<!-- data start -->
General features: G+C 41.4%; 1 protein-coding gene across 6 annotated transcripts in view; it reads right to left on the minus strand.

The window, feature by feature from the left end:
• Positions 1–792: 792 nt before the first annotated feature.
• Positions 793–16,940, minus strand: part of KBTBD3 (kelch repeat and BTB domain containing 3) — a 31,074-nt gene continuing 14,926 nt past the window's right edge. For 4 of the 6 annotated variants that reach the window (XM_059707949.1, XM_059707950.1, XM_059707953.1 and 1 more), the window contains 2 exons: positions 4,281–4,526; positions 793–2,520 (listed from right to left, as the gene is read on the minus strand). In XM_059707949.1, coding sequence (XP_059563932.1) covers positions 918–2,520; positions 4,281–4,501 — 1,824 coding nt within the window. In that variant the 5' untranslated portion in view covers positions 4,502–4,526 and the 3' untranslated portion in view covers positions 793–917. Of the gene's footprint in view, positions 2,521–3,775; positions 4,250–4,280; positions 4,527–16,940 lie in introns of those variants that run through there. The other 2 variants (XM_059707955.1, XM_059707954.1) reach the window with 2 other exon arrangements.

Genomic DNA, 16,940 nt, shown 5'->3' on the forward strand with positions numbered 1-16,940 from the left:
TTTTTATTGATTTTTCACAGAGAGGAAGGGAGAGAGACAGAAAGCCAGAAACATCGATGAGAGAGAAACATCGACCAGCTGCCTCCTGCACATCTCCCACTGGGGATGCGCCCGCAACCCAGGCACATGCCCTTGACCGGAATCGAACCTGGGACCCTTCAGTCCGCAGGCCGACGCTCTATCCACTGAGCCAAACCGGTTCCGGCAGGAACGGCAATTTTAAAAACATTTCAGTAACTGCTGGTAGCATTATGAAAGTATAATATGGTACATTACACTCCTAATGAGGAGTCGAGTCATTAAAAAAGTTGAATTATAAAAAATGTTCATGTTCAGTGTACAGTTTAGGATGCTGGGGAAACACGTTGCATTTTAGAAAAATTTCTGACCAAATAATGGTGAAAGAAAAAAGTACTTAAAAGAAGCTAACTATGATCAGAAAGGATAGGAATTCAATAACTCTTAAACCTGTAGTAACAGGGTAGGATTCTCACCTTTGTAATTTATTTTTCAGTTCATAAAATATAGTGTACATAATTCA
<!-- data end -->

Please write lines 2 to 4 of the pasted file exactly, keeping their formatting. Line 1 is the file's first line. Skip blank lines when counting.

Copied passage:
The window, feature by feature from the left end:
• Positions 1–792: 792 nt before the first annotated feature.
• Positions 793–16,940, minus strand: part of KBTBD3 (kelch repeat and BTB domain containing 3) — a 31,074-nt gene continuing 14,926 nt past the window's right edge. For 4 of the 6 annotated variants that reach the window (XM_059707949.1, XM_059707950.1, XM_059707953.1 and 1 more), the window contains 2 exons: positions 4,281–4,526; positions 793–2,520 (listed from right to left, as the gene is read on the minus strand). In XM_059707949.1, coding sequence (XP_059563932.1) covers positions 918–2,520; positions 4,281–4,501 — 1,824 coding nt within the window. In that variant the 5' untranslated portion in view covers positions 4,502–4,526 and the 3' untranslated portion in view covers positions 793–917. Of the gene's footprint in view, positions 2,521–3,775; positions 4,250–4,280; positions 4,527–16,940 lie in introns of those variants that run through there. The other 2 variants (XM_059707955.1, XM_059707954.1) reach the window with 2 other exon arrangements.